The “No Children Left Behind” Act is finally leaving children behind, just as most thought it would. Approximately half of U.S. high schools failed to meet federal achievement standards this year, marking the worst failure rate since the decade old act that swore to eradicate this issue. The Center on Education Policy reports that more than 43,000 schools fell short of the proposed standards.
Education Secretary Arne Duncan had predicted failure rates as bad as the 82 percentile earlier this year, but the revelation of rates worse than that are motivating her to take action now. The law, as it stands, states that students must be performing at grade level in math and reading by 2014 – a pipe dream in most educators eyes. Educational reforms must be put in place in order to create flexibility for states to move forward. Duncan said, “whether it’s 50%, 80% or 100% of schools being incorrectly labeled as failing, one thing is clear: No Child Left Behind is broken.”
Federal officials such as Jack Jennings, president of the Washington, D.C.- based center have labeled the law, “too crude a measure.” The law is actually four years overdue for a rewrite, mostly due to the confusion in Congress of the best approach to fixing it. “It (No Child Left Behind) needs to be changed. If Congress can’t do it, then the administration is right to move ahead with waivers,” Jennings said. While the waivers can fix the immediate issues, parents might have difficulty gauging any progress since schools would be rated differently then; using more than just one test score for reference.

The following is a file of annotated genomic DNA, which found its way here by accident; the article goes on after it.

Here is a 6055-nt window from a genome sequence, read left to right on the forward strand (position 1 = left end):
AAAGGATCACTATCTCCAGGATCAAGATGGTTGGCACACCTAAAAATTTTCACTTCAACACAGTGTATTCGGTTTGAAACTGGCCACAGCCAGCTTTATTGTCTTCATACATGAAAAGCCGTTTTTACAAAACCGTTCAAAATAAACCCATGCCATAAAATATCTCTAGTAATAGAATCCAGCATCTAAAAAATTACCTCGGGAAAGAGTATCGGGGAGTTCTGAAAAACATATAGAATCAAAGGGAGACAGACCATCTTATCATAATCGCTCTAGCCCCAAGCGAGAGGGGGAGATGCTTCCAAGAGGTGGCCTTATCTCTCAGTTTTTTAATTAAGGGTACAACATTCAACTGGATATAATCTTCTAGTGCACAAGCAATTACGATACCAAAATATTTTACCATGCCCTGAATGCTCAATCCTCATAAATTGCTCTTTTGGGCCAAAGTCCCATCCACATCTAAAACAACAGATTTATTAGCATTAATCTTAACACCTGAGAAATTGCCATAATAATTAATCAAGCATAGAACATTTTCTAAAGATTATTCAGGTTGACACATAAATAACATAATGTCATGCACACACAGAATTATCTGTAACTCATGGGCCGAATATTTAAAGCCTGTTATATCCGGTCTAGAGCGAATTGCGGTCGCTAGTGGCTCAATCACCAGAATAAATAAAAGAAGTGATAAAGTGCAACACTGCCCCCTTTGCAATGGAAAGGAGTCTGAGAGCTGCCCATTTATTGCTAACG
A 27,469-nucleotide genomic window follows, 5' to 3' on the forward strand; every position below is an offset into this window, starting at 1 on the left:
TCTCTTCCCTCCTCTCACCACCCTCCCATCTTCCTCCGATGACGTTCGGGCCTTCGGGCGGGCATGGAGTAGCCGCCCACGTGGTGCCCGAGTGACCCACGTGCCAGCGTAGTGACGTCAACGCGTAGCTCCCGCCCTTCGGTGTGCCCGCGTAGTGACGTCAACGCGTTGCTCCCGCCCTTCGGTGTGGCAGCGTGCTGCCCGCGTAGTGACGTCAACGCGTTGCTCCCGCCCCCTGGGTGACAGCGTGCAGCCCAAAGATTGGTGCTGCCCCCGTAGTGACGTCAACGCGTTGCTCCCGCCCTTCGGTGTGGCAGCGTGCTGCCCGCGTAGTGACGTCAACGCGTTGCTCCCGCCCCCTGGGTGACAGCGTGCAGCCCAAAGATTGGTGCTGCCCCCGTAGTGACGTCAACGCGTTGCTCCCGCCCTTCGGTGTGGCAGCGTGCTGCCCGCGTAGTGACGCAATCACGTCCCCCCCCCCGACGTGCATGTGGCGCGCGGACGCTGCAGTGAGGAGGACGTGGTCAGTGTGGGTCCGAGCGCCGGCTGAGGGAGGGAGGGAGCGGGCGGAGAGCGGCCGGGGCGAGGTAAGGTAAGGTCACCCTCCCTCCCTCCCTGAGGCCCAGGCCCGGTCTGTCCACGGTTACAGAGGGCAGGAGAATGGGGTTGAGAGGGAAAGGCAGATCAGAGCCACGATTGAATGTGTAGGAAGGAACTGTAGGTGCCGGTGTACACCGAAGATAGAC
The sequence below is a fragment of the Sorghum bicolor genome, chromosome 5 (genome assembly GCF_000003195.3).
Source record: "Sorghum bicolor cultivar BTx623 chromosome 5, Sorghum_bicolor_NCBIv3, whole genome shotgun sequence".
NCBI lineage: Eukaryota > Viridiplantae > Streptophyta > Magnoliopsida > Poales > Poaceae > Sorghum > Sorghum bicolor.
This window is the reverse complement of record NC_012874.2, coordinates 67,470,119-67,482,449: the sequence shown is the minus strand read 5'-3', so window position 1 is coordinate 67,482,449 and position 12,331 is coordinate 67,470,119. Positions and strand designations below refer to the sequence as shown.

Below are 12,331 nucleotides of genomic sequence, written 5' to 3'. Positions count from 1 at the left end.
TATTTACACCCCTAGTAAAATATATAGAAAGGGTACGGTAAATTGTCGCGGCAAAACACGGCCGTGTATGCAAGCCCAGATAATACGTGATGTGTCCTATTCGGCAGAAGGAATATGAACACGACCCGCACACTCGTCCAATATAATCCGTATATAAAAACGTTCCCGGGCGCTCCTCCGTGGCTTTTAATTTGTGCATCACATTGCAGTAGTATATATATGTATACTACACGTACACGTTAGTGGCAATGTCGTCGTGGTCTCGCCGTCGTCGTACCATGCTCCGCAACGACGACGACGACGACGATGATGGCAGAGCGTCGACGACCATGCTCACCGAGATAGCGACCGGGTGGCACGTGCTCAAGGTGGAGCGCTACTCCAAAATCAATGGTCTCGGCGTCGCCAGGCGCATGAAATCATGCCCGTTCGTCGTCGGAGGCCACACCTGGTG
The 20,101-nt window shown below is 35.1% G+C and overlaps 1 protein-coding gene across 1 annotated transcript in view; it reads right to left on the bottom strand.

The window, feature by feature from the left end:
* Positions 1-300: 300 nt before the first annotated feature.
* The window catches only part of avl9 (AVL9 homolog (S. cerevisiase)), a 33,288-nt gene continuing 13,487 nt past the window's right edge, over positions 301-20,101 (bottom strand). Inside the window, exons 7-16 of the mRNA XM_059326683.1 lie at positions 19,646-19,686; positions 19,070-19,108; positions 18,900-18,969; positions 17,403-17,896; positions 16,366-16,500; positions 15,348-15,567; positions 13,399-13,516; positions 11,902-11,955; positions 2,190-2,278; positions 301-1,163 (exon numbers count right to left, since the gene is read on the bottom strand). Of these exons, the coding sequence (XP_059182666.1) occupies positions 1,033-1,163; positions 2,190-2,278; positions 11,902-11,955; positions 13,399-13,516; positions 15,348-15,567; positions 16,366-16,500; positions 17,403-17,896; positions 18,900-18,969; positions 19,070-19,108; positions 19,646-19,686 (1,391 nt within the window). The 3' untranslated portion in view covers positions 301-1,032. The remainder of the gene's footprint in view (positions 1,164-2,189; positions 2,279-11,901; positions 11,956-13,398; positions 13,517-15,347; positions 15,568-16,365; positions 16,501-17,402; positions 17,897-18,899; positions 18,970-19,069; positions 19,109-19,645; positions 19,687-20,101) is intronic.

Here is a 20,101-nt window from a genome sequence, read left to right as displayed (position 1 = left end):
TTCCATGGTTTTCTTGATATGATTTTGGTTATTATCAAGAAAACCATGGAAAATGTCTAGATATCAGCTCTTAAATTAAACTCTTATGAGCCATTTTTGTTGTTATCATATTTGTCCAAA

A couple factors that could render beneficial would be including college-entrance exam scores and adding the performance of students on Advanced Placement tests. Some members of Congress are saying that the President and Duncan are creating with these waivers a “backdoor education agenda,” that will ultimately let schools off the hook.
The largest issue with the exhaustively debated law is that the schools with tougher standards are being punished. And the schools showing signs of success, albeit aren’t reaching the sanctioned goals, get the same treatment as schools producing below reproach.